“Money is the barometer of a society’s virtue. ” The desire to achieve material wealth has been plaguing most of the people today. Our society’s main focus has now been on getting richer, or being successful in order to have more income. The theory that material gain would lead to a person’s well being has been the object of various research and assumptions. And so now we ask: “Does Money Really Increase a Person’s Well Being? ” This term paper aims to shed light on the topic of money and well being as influenced by the state of unemployment among individuals.
Subjective Well Being First let us take a look at the term Well Being, or better yet Subjective Well Being (SWB). The term refers to an individual’s perception of his or her happiness. SWB is a phenomenon which takes a look at the individual’s emotional responses as well as their own judgments of life satisfaction per se. It is said that SWB is divided into two parts, namely, the affective part and the cognitive part. According to Van Hoorn (2007), the affective part is a hedonic evaluation guided by emotions and feelings, while the cognitive part is an
information-based appraisal of one’s life for which people judge the extent to which their life so far measures up to their expectations and resembles their envisioned ‘ideal’ life. (p. 1). It is good to know that ever since the SWB’s establishment, five decades ago, psychologists/social scientists have tested out a lot of studies that are focused on the factors which truly influence a person’s subjective well-being. How is SWB measured? We should first understand the methodology in SWB studies before discussing the other parts of the study.
SWB is measured by taking the answers of people who are normally asked whether they are very happy, quite happy, not very happy, or not at all happy. Kahneman and Krueger (2006) explains that: The questions most frequently asked in research using surveys of subjective well-being elicit reports of global life satisfaction or happiness. In the World Values Survey, for example, respondents in 81 countries are asked, “All things considered, how satisfied are you with your life as a whole these days? ” The General Social Survey (GSS) similarly asks Americans, “Taken all together, how would you say things are these days?
Would you say that you are very happy, pretty happy, or not too happy? ”(p. 6). People will have no problems answering these survey questions, but a few things should also be remembered. According to Frey and Stutzer, in their research entitled “Happiness Research,” People are reckoned to be the best judges of the overall quality of their lives, and it is a straightforward strategy to ask them about their well-being. With the help of one or more questions on global self reports, it is possible to get indications of individuals’ evaluations of their life satisfaction or happiness.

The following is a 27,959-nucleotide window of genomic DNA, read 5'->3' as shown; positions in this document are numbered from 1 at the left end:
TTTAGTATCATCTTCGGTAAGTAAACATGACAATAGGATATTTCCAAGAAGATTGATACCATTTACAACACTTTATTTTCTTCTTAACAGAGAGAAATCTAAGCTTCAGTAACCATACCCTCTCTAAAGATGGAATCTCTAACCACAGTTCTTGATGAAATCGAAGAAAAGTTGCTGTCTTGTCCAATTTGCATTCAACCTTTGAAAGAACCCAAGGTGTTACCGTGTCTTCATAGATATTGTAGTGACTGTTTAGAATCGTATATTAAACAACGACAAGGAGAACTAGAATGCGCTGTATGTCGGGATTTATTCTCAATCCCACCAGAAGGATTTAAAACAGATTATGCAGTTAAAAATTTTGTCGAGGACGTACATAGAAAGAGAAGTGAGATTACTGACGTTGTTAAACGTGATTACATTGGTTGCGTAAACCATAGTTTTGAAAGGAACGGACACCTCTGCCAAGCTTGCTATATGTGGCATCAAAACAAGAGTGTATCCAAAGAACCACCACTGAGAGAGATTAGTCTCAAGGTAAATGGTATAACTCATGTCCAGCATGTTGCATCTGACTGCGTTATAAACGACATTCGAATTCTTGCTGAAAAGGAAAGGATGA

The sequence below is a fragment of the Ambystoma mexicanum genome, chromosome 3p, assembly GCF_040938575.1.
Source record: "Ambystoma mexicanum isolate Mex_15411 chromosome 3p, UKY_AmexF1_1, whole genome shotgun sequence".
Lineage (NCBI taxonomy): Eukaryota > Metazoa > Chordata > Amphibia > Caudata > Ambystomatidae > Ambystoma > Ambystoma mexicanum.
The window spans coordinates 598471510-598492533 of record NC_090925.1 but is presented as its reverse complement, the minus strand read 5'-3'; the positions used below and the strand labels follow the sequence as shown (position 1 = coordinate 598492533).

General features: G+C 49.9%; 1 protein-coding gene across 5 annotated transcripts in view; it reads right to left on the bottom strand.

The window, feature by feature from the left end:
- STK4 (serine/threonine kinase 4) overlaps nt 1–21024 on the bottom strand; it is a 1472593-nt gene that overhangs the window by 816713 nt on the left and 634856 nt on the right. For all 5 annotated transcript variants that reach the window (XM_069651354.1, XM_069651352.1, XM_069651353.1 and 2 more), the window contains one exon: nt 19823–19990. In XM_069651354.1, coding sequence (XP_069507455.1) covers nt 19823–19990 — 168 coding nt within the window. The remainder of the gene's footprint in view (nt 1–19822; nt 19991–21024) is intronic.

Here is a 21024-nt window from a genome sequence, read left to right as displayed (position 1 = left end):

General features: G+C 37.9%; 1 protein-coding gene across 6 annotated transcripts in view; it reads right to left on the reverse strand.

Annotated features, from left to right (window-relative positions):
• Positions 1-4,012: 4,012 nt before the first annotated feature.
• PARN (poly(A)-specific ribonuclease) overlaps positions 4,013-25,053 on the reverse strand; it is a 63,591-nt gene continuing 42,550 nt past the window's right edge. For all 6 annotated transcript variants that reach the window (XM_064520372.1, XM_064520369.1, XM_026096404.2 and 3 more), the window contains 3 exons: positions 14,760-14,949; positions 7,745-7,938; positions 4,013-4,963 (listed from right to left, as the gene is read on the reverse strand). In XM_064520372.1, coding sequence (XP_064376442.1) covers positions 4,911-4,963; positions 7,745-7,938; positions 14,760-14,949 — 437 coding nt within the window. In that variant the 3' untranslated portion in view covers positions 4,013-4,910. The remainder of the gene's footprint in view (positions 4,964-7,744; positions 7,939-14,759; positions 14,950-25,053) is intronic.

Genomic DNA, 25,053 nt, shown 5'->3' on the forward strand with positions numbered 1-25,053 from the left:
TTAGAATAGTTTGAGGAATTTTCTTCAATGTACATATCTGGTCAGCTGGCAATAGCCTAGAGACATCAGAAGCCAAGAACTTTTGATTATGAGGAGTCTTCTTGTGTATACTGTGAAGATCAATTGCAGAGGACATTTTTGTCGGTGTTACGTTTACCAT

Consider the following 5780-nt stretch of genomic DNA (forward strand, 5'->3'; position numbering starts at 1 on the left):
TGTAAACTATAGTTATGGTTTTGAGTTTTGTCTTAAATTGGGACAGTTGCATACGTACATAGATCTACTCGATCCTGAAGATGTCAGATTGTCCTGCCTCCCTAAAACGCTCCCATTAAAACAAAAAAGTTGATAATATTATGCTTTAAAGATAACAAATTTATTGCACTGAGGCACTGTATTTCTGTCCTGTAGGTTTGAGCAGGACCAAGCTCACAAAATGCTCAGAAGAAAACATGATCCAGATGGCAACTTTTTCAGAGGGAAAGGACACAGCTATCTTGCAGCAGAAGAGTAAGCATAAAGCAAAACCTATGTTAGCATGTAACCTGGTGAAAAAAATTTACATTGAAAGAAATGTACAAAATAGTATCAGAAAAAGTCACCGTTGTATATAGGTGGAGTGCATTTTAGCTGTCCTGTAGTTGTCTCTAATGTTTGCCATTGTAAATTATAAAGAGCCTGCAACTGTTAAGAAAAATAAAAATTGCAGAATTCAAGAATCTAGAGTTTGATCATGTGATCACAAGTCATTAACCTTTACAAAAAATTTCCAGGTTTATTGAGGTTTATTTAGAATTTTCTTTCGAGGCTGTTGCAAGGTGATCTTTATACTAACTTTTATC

(p. 405). There is a challenge, however, in asking these types of questions because the answers can be affected by circumstances such as the weather. This in turn can give a great impact to the SWB report. This is one weakness that I see in the surveys because researchers must also take into consideration the mood of the person during the time the questions are asked, as well as the problems the person is facing currently, and many more. A way to overcome this challenge is to make sure that large sampling is involved when conducting the SWB survey.
Psychologists and even economists have observed a number of factors affecting differences in SWB results among individuals. These are personality traits, health, marriage, gender, age, environmental conditions, economic conditions, and a lot more. What caught my attention during the research stage would be the factor of unemployment which results to varied SWB scores among individuals. To expound on unemployment, I will first be tackling the general perception of wealth and subjective well being plus the social comparison theory and how it affects SWB.
These other factors are interrelated with unemployment as a factor of decreased SWB levels. Happiness, or to be more specific, subjective well being, has a lot of factors that shape or affect it. What matters most when studying SWB? We can sum it up into three: Health, Money, and Relationships. There is a need to look at and measure the components of these three, through the use of what economists call, “happiness surveys. ” But first, let’s take a closer look about the theory that wealth increases the SWB levels of people.